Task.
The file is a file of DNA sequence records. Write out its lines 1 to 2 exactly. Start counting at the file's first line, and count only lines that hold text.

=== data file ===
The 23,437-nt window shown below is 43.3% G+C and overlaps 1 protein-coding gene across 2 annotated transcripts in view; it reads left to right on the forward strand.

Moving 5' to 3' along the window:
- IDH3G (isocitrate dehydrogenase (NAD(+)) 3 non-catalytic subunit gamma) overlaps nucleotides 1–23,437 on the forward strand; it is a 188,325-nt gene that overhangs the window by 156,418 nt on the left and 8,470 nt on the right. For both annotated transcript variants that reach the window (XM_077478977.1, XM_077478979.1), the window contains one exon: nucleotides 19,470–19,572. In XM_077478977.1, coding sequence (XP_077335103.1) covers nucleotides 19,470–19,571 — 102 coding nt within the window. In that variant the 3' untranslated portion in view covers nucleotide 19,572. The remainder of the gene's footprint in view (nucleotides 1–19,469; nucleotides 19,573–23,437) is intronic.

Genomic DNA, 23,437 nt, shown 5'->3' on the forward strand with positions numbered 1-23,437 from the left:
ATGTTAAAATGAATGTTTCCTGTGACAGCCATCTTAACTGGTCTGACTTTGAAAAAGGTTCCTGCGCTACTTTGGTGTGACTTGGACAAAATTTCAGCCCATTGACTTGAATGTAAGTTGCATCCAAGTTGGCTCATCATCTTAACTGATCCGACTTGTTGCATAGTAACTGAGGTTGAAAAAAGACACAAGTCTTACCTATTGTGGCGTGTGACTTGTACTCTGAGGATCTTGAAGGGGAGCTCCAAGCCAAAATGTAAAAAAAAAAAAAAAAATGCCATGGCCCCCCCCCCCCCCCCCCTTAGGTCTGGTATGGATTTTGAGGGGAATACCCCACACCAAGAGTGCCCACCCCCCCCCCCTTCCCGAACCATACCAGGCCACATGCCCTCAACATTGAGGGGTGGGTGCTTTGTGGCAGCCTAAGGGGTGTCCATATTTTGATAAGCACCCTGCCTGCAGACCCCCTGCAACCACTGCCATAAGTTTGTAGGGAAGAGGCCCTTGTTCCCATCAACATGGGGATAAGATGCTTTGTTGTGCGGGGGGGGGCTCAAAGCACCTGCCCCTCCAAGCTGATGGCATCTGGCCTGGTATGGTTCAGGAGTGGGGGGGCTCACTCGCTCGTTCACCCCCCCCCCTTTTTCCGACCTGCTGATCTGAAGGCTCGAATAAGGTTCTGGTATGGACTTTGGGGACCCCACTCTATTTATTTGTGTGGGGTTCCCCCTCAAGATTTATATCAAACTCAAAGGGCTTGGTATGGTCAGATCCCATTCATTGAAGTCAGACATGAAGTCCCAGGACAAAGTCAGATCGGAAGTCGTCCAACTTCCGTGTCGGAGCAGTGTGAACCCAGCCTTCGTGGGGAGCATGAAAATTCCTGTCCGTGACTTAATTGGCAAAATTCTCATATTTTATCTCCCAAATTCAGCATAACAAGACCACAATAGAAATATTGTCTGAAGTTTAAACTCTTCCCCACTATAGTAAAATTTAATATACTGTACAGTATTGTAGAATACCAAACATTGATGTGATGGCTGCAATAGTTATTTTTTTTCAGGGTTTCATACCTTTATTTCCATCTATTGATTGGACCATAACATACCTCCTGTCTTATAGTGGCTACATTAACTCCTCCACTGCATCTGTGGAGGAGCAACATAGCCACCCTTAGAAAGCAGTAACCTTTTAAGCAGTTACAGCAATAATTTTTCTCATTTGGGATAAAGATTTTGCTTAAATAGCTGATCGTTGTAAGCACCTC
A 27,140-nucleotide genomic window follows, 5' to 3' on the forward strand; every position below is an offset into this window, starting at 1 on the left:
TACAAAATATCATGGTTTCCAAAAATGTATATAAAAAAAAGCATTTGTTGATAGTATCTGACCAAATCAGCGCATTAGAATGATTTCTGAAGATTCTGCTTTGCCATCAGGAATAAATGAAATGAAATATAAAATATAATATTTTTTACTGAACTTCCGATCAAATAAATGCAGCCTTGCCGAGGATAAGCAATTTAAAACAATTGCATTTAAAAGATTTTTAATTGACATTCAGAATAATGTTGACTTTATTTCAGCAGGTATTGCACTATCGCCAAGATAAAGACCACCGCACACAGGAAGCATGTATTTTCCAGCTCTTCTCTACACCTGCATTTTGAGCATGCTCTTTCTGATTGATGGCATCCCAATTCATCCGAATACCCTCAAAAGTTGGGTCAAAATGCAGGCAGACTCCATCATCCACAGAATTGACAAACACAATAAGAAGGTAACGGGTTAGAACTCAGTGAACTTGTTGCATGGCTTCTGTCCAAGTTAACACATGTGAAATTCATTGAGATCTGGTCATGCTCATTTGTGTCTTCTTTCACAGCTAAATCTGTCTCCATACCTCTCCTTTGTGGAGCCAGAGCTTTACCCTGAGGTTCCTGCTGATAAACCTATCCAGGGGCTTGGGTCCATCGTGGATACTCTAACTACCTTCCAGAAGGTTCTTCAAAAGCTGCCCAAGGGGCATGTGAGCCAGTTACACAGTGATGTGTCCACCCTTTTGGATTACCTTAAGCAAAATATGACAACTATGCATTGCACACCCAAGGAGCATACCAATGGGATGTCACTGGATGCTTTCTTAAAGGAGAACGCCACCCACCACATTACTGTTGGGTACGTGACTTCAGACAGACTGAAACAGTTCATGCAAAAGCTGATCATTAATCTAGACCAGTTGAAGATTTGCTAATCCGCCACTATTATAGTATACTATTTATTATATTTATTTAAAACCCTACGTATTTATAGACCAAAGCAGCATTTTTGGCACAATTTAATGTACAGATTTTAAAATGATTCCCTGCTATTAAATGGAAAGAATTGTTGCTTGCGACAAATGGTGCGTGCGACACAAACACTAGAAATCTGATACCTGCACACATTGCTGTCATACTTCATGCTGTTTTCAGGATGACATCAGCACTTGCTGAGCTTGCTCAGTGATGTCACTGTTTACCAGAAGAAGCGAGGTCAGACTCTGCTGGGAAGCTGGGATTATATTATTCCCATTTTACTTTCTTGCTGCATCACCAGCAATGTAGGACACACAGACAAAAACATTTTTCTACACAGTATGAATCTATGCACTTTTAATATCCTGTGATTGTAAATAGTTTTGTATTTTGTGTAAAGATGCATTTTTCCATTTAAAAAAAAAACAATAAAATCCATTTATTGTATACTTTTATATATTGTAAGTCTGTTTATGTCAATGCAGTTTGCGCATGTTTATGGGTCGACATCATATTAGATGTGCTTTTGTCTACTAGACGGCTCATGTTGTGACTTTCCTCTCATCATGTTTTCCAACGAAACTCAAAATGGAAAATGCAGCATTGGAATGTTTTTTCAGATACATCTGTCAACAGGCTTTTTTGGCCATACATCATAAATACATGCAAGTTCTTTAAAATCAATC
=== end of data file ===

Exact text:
The 23,437-nt window shown below is 43.3% G+C and overlaps 1 protein-coding gene across 2 annotated transcripts in view; it reads left to right on the forward strand.

Moving 5' to 3' along the window: